Shikoku Tokushima Whirlpools, watersports and a major dance festival
Many descend on Tokushima City every August for the large-scale Awa Odori dance festival, but the prefecture offers outdoor fun in every season
How to Get There
Tokushima Prefecture is served by nearby Tokushima Airport and is connected to the rest of Japan by a network of train and highway bus services. Ferries also operate from Wakayama.
If departing from Tokyo or other distant Japanese cities, the easiest way to reach Tokushima is to fly into nearby Takamatsu Airport. The JR Uzushio Limited Express train connects Takamatsu City and Tokushima City. For rail travel from Tokyo, Kyoto, Osaka or Hiroshima, take the Tokaido-Sanyo Shinkansen to Shin-Kōbe Station and transfer to a highway bus. From Matsuyama, the JR Yosan Line Limited Express runs to Tokushima Station. Ferries from Wakayama are operated by Nankai Ferry and take two hours. Driving in Tokushima is relatively stress-free compared to more developed regions. A rental car is a good way to get around, and bridges connect Shikoku with the main island of Honshu.
- The famous Awa Odori folk dance festival, which takes place in August
- Outdoor adventure opportunities, including white-water rafting and surfing
- A sightseeing cruise around the Naruto whirlpools
- Tokushima’s loggerhead turtles, which visit Ohama Beach to lay eggs from May to August
Trending Attractions in Tokushima
A local sweet potato grown in sandy soil, Naruto kintoki is famous for its vibrant red skin and sweetness. Locals use it to make savory beer snacks, sweet desserts and a number of side dishes.
Somen noodles are usually quite thin, but this Tokushima version is thick. The dough of wheat flour and salt water is matured, stretched and separated manually by chopsticks. The result is a smooth, mildly salty noodle that's often eaten cold in a simple soy sauce-based broth.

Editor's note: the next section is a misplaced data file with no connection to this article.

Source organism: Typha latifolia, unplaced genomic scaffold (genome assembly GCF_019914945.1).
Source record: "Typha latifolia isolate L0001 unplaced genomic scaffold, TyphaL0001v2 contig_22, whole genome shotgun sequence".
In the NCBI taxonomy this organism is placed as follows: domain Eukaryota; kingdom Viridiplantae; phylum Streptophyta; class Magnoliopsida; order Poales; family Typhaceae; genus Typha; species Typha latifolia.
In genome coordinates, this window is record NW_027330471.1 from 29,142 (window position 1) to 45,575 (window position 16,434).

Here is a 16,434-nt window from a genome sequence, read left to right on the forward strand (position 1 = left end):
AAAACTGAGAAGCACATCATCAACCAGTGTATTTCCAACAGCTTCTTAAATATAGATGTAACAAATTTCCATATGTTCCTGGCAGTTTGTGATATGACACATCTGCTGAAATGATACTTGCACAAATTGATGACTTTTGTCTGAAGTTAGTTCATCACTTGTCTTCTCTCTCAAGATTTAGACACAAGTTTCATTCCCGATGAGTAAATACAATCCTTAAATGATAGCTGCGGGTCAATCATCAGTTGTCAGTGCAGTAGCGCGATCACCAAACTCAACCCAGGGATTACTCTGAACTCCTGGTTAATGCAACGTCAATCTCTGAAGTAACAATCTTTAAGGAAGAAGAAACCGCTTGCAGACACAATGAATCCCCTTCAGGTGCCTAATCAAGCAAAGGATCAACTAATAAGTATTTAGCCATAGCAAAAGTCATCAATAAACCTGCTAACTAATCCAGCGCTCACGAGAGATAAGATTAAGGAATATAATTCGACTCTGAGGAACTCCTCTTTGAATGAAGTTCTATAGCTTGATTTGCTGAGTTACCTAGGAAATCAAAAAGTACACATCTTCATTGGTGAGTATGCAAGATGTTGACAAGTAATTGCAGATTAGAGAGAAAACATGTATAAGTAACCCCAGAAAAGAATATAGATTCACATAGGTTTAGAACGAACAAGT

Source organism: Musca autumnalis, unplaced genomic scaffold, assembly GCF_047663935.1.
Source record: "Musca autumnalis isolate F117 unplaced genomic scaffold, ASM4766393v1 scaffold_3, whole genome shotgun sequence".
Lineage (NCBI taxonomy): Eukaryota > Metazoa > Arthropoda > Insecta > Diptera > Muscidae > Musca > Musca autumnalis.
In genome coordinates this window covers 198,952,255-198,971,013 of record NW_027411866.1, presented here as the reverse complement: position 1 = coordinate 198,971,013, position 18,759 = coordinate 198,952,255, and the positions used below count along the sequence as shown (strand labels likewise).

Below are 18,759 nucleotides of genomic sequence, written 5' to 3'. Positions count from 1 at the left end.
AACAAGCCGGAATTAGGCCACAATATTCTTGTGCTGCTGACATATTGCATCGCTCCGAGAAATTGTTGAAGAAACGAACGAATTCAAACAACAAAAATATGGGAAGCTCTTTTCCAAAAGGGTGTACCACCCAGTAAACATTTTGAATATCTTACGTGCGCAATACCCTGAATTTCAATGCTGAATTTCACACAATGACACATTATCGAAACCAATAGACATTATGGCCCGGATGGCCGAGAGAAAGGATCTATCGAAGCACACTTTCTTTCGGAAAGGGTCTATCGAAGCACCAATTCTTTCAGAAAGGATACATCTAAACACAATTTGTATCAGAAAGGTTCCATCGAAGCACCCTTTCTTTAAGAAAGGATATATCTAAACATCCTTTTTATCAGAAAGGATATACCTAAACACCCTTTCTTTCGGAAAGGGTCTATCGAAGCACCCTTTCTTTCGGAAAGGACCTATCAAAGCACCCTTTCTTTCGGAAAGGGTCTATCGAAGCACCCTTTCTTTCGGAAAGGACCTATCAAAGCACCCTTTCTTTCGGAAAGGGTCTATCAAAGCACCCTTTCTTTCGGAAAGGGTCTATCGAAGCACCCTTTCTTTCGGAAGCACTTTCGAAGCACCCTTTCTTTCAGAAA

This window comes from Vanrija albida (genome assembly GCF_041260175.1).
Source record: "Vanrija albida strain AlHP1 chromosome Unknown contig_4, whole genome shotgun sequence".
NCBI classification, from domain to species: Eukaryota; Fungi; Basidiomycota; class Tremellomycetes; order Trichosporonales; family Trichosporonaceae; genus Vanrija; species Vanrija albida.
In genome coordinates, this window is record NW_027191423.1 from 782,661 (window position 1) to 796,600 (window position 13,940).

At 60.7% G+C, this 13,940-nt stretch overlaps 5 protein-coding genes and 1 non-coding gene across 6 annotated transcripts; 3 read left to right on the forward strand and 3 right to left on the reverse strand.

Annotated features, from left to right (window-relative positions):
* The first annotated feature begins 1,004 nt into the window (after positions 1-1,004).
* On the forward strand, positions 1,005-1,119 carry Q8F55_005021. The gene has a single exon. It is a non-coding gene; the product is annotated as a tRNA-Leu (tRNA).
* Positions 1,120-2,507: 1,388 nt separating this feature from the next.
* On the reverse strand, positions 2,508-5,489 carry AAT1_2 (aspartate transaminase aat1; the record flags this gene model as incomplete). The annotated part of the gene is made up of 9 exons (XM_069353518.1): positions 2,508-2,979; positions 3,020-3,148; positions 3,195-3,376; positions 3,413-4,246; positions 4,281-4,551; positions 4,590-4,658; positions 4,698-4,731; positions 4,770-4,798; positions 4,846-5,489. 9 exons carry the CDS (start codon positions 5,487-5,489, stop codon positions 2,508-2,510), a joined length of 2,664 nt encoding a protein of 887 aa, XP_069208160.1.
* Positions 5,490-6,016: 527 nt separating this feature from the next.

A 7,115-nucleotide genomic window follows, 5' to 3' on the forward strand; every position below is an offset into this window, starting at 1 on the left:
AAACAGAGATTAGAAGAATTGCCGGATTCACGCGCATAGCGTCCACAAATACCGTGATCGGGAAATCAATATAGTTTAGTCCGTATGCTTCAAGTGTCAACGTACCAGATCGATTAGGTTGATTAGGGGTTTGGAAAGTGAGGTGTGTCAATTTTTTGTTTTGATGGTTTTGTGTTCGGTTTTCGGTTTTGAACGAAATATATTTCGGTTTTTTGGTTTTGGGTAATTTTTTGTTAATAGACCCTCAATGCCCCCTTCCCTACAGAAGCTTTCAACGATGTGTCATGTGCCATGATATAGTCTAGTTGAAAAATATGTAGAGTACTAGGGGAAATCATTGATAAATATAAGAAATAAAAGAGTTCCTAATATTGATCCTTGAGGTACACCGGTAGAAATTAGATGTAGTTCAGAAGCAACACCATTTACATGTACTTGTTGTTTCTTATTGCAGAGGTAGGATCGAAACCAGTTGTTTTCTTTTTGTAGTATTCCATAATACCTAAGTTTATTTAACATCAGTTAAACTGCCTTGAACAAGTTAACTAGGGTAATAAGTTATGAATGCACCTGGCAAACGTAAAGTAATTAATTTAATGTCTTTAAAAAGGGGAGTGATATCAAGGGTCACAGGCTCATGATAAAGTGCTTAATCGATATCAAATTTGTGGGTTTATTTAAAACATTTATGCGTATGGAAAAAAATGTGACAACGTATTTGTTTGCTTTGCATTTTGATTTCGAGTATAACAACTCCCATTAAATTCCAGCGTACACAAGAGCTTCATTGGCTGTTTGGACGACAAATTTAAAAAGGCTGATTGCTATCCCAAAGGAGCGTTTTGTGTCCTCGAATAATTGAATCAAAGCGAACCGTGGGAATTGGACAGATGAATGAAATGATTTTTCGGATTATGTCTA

Tokushima grows sugar cane, and this delicate, fine-grained sugar is often used to make wagashi, traditional Japanese confections.
A Japanese citrus fruit that looks similar to a lime but has a tart taste like a grapefruit. While too sour to eat on its own, it adds a fresh citrus tang to grilled fish and hot pot dishes.
Yusan bako are three-tiered boxes from Tokushima on Shikoku. Children in Tokushima once carried their lunches in them when hiking and on special occasions. A popular custom was to give a yusan bako as a gift to wish for a child's healthy growth. Yusan bako are perfect for holding jewelry and accessories.
Otani yaki is an iconic Shikoku island pottery. The colossal water lily gardening jars are particularly impressive, sometimes holding 300 gallons and weighing 600 pounds. Using the nerokuro technique, one artisan stands and throws clay, while another lies below and kicks the wheel.
Indigo Dyed Crafts
Garments and other cloth items made with natural indigo dye in Japan are known as aizome seihin. The deep blue hue, known as Japan blue, comes from leaves dried and fermented for 100 days, then mixed with lime, wheat bran and sake. The varied shades of blue are distinctive and rich.
Cherry blossoms bloom in late-March and the white-water rafting season begins. The mild temperatures are perfect for enjoying Tokushima's great outdoors.
The beaches come alive in summer as surfers share the shores with the local sea turtles that come to lay their eggs. August brings the Awa Odori festival, a major folk dance event.
November brings spectacular fall foliage to Tokushima. The remote, forest-like Iya Valley and striking Oboke Gorge are some of the best spots to enjoy the seasonal colors.
Winter in Tokushima means glittering illuminations, locally brewed sake and relaxing in one of the prefecture's many hot spring resorts.